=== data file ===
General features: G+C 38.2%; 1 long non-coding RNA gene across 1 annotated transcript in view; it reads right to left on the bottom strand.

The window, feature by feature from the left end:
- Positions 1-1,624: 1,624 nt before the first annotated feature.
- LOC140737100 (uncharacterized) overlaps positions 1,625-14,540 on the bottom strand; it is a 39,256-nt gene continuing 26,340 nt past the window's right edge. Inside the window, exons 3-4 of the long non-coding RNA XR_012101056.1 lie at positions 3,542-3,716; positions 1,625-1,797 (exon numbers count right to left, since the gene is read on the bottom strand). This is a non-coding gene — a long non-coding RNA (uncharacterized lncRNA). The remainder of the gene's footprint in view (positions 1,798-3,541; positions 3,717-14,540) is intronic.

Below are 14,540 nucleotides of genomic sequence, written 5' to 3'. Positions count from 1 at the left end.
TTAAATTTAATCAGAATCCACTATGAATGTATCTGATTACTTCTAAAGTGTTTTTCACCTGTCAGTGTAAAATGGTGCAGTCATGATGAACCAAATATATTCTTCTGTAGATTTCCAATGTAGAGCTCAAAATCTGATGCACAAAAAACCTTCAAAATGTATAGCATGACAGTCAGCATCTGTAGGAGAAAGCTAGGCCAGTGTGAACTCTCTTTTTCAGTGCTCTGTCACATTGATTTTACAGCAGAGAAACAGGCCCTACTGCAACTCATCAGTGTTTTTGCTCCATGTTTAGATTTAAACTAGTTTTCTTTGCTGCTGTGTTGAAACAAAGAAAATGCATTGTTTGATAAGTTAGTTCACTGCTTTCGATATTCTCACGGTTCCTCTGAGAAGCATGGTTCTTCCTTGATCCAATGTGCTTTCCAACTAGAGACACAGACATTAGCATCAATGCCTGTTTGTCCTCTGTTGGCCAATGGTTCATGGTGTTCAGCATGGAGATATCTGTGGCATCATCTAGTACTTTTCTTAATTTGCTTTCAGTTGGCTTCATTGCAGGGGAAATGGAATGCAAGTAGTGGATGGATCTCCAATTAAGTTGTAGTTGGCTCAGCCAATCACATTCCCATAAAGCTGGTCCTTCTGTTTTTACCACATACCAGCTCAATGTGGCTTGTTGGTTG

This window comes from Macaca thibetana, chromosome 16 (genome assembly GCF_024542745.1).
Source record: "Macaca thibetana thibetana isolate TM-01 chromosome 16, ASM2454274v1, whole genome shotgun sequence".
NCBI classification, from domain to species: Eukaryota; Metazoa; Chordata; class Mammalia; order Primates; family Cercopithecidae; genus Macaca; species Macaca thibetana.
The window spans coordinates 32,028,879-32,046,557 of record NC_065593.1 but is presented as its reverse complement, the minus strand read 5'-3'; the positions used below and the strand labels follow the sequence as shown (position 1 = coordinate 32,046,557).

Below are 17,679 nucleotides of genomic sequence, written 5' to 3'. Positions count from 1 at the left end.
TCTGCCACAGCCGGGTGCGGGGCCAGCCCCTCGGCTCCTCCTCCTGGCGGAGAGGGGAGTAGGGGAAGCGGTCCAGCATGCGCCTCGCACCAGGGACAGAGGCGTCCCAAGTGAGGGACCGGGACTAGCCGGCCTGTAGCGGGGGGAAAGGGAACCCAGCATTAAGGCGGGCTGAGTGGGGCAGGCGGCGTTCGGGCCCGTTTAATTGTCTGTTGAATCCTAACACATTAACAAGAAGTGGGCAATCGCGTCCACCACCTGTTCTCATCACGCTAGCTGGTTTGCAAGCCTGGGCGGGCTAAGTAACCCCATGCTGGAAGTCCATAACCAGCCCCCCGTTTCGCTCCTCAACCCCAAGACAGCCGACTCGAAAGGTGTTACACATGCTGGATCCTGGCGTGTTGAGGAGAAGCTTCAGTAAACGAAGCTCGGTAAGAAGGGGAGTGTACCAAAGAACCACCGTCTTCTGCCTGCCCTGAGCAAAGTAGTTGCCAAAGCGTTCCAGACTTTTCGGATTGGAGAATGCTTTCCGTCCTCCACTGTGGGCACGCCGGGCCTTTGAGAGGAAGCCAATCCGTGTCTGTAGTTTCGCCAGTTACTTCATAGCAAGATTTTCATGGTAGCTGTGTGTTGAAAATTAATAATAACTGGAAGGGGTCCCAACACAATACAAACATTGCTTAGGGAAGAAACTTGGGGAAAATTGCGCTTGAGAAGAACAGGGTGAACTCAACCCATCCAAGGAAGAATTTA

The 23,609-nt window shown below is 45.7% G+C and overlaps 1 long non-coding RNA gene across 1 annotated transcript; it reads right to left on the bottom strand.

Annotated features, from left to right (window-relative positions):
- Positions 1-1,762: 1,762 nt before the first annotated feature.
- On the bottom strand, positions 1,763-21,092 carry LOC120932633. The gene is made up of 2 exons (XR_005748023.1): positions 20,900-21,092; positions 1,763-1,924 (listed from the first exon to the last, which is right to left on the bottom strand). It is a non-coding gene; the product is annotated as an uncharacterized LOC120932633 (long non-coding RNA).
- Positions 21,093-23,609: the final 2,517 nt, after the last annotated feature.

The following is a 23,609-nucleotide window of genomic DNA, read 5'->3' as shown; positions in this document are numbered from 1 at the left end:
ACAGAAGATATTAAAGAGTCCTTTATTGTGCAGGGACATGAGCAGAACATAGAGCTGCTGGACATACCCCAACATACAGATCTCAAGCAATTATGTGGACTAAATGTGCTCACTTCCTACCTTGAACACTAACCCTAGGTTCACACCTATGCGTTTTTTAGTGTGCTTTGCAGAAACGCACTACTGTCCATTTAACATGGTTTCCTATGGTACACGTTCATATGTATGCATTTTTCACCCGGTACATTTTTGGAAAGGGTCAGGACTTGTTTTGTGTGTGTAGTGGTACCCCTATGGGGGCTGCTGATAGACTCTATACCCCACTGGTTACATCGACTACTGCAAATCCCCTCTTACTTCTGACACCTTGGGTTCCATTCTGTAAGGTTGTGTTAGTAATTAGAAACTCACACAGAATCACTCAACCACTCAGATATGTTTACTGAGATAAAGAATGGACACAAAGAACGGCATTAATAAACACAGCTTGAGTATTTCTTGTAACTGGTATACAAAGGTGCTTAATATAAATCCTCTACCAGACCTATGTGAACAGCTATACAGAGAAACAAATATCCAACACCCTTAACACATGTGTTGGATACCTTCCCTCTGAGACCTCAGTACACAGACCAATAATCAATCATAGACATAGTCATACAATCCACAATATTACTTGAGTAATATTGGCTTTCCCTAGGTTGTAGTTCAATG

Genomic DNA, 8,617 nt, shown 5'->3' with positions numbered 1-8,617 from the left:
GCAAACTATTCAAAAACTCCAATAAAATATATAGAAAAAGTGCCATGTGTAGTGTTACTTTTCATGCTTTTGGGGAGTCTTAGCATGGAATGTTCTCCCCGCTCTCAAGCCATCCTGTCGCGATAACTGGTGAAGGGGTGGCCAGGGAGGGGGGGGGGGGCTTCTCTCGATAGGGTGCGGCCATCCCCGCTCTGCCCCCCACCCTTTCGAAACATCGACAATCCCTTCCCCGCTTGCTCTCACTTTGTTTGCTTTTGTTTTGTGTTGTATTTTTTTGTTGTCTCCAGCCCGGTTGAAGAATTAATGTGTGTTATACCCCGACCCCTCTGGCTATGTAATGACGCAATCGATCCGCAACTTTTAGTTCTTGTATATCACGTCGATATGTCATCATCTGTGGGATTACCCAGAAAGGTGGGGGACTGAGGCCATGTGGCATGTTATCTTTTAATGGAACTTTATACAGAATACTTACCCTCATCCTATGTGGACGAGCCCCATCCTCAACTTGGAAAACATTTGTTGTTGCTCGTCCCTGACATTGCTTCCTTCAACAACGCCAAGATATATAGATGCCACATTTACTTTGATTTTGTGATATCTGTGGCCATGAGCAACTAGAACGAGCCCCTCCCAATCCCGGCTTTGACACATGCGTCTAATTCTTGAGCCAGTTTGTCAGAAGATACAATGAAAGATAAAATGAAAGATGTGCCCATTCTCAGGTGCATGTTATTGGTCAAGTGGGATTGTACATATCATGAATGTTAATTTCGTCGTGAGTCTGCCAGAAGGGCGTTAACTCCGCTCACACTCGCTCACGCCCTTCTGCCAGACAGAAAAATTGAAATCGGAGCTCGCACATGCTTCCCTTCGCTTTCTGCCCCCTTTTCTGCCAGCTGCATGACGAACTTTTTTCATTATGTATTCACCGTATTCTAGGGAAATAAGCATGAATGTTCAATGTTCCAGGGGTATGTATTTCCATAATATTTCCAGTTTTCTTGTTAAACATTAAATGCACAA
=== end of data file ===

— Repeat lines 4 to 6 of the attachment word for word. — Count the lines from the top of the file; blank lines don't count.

- LOC140737100 (uncharacterized) overlaps positions 1,625-14,540 on the bottom strand; it is a 39,256-nt gene continuing 26,340 nt past the window's right edge. Inside the window, exons 3-4 of the long non-coding RNA XR_012101056.1 lie at positions 3,542-3,716; positions 1,625-1,797 (exon numbers count right to left, since the gene is read on the bottom strand). This is a non-coding gene — a long non-coding RNA (uncharacterized lncRNA). The remainder of the gene's footprint in view (positions 1,798-3,541; positions 3,717-14,540) is intronic.

Below are 14,540 nucleotides of genomic sequence, written 5' to 3'. Positions count from 1 at the left end.
TTAAATTTAATCAGAATCCACTATGAATGTATCTGATTACTTCTAAAGTGTTTTTCACCTGTCAGTGTAAAATGGTGCAGTCATGATGAACCAAATATATTCTTCTGTAGATTTCCAATGTAGAGCTCAAAATCTGATGCACAAAAAACCTTCAAAATGTATAGCATGACAGTCAGCATCTGTAGGAGAAAGCTAGGCCAGTGTGAACTCTCTTTTTCAGTGCTCTGTCACATTGATTTTACAGCAGAGAAACAGGCCCTACTGCAACTCATCAGTGTTTTTGCTCCATGTTTAGATTTAAACTAGTTTTCTTTGCTGCTGTGTTGAAACAAAGAAAATGCATTGTTTGATAAGTTAGTTCACTGCTTTCGATATTCTCACGGTTCCTCTGAGAAGCATGGTTCTTCCTTGATCCAATGTGCTTTCCAACTAGAGACACAGACATTAGCATCAATGCCTGTTTGTCCTCTGTTGGCCAATGGTTCATGGTGTTCAGCATGGAGATATCTGTGGCATCATCTAGTACTTTTCTTAATTTGCTTTCAGTTGGCTTCATTGCAGGGGAAATGGAATGCAAGTAGTGGATGGATCTCCAATTAAGTTGTAGTTGGCTCAGCCAATCACATTCCCATAAAGCTGGTCCTTCTGTTTTTACCACATACCAGCTCAATGTGGCTTGTTGGTTG